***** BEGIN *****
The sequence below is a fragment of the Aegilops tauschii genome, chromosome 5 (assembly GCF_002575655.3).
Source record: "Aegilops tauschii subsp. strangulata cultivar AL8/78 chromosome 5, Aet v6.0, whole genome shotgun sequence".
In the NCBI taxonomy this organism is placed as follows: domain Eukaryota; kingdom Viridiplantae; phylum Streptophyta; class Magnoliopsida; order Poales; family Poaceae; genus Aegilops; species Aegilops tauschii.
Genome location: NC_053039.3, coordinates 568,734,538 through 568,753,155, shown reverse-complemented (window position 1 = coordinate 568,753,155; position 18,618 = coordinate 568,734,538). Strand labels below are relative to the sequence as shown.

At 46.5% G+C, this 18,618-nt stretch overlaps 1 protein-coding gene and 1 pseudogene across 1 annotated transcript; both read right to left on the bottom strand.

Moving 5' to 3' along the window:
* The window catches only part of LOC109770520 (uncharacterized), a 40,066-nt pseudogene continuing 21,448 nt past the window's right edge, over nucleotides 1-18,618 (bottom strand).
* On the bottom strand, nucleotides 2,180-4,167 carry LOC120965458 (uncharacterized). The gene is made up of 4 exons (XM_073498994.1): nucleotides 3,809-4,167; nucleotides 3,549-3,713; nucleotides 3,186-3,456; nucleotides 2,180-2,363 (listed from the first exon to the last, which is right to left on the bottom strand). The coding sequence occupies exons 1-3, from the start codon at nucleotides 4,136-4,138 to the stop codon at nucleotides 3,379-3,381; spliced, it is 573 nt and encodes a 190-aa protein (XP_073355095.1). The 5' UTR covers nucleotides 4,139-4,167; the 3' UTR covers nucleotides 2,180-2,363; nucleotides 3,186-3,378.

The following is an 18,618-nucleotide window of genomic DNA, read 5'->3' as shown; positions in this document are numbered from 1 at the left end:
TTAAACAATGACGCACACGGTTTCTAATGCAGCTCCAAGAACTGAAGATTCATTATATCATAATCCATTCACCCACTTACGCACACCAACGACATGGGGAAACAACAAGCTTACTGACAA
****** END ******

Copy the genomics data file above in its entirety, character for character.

The sequence below is a fragment of the Aegilops tauschii genome, chromosome 5 (assembly GCF_002575655.3).
Source record: "Aegilops tauschii subsp. strangulata cultivar AL8/78 chromosome 5, Aet v6.0, whole genome shotgun sequence".
In the NCBI taxonomy this organism is placed as follows: domain Eukaryota; kingdom Viridiplantae; phylum Streptophyta; class Magnoliopsida; order Poales; family Poaceae; genus Aegilops; species Aegilops tauschii.
Genome location: NC_053039.3, coordinates 568,734,538 through 568,753,155, shown reverse-complemented (window position 1 = coordinate 568,753,155; position 18,618 = coordinate 568,734,538). Strand labels below are relative to the sequence as shown.

At 46.5% G+C, this 18,618-nt stretch overlaps 1 protein-coding gene and 1 pseudogene across 1 annotated transcript; both read right to left on the bottom strand.

Moving 5' to 3' along the window:
* The window catches only part of LOC109770520 (uncharacterized), a 40,066-nt pseudogene continuing 21,448 nt past the window's right edge, over nucleotides 1-18,618 (bottom strand).
* On the bottom strand, nucleotides 2,180-4,167 carry LOC120965458 (uncharacterized). The gene is made up of 4 exons (XM_073498994.1): nucleotides 3,809-4,167; nucleotides 3,549-3,713; nucleotides 3,186-3,456; nucleotides 2,180-2,363 (listed from the first exon to the last, which is right to left on the bottom strand). The coding sequence occupies exons 1-3, from the start codon at nucleotides 4,136-4,138 to the stop codon at nucleotides 3,379-3,381; spliced, it is 573 nt and encodes a 190-aa protein (XP_073355095.1). The 5' UTR covers nucleotides 4,139-4,167; the 3' UTR covers nucleotides 2,180-2,363; nucleotides 3,186-3,378.

The following is an 18,618-nucleotide window of genomic DNA, read 5'->3' as shown; positions in this document are numbered from 1 at the left end:
TTAAACAATGACGCACACGGTTTCTAATGCAGCTCCAAGAACTGAAGATTCATTATATCATAATCCATTCACCCACTTACGCACACCAACGACATGGGGAAACAACAAGCTTACTGACAA